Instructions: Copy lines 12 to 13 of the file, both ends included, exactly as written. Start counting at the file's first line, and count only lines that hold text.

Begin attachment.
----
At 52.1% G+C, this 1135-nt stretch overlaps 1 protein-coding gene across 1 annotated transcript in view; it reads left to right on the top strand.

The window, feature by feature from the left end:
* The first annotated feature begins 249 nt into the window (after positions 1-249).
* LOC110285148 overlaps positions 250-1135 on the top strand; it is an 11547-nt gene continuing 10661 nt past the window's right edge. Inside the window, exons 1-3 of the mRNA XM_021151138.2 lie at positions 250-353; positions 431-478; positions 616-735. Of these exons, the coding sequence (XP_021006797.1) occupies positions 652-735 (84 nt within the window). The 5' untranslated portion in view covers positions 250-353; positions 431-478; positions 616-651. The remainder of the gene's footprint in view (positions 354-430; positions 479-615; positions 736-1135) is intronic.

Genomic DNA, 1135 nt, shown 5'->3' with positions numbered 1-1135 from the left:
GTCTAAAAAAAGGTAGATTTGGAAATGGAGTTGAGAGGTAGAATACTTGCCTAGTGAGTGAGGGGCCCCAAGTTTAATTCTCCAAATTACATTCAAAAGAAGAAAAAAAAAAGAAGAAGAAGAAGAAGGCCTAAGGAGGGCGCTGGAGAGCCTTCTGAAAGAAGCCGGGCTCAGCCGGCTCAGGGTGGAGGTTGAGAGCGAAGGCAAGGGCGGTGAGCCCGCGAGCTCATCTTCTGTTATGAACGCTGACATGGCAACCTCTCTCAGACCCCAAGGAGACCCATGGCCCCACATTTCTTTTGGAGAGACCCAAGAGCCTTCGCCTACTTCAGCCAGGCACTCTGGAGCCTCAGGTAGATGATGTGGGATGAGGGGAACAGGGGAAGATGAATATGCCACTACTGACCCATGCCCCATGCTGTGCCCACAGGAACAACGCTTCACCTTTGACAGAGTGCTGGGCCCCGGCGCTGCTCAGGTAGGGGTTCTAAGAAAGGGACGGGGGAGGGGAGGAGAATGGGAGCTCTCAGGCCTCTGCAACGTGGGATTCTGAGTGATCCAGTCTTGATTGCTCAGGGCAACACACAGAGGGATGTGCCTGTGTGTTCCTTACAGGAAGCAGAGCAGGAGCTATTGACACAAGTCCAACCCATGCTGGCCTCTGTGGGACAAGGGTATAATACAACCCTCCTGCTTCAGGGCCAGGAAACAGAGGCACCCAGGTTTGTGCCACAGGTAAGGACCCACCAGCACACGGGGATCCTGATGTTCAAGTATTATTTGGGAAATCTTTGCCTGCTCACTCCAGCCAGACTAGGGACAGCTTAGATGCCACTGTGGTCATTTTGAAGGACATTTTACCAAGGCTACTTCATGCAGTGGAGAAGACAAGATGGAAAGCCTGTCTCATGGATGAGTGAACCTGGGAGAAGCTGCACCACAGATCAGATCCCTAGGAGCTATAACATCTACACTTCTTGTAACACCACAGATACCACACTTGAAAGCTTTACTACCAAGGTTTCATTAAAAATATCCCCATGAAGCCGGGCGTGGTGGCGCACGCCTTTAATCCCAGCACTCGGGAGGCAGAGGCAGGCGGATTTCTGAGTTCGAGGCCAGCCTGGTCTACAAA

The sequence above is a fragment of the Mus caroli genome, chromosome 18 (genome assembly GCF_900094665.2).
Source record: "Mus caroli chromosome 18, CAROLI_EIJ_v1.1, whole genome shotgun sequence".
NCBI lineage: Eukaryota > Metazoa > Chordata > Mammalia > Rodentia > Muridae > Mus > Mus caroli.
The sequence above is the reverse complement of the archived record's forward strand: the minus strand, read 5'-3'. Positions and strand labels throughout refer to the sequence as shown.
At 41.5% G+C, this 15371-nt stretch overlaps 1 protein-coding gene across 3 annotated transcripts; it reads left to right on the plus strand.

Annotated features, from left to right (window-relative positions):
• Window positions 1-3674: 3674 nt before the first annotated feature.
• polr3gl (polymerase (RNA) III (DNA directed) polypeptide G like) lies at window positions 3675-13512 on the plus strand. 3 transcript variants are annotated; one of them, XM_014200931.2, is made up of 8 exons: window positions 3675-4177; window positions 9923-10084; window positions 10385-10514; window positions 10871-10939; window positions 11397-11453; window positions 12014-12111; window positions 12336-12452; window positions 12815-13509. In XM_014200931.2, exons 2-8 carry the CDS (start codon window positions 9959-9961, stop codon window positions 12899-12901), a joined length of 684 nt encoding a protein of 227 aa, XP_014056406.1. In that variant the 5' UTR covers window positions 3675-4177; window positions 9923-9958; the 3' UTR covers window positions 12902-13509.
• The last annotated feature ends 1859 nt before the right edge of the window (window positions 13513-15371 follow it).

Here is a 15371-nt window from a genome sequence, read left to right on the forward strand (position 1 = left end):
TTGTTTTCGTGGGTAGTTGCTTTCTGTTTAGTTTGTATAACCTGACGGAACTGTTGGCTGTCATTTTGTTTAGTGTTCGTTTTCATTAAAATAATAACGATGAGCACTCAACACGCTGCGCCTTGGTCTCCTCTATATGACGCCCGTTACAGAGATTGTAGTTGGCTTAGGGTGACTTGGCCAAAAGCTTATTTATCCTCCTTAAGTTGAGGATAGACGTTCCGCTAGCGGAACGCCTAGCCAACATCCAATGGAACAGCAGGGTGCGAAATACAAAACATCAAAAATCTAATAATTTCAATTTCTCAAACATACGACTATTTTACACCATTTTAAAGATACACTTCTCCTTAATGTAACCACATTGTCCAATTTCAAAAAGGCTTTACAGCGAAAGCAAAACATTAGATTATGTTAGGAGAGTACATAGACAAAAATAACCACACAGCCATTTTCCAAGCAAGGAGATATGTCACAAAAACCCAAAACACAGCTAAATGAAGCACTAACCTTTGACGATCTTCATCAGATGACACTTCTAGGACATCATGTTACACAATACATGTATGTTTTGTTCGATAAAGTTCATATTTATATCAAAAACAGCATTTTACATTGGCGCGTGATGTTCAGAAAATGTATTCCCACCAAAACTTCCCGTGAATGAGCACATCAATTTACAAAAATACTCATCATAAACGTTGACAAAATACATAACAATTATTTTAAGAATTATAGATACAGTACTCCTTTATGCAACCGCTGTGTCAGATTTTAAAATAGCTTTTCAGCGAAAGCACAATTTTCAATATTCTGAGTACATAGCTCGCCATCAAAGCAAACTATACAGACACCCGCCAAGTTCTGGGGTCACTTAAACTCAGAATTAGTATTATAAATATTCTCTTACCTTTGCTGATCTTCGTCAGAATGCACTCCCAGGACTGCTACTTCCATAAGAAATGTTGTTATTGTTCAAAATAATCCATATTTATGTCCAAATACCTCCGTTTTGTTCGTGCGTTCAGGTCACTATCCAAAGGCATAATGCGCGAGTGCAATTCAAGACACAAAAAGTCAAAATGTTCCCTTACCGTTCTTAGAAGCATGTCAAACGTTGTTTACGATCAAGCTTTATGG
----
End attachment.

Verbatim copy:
Annotated features, from left to right (window-relative positions):
• Window positions 1-3674: 3674 nt before the first annotated feature.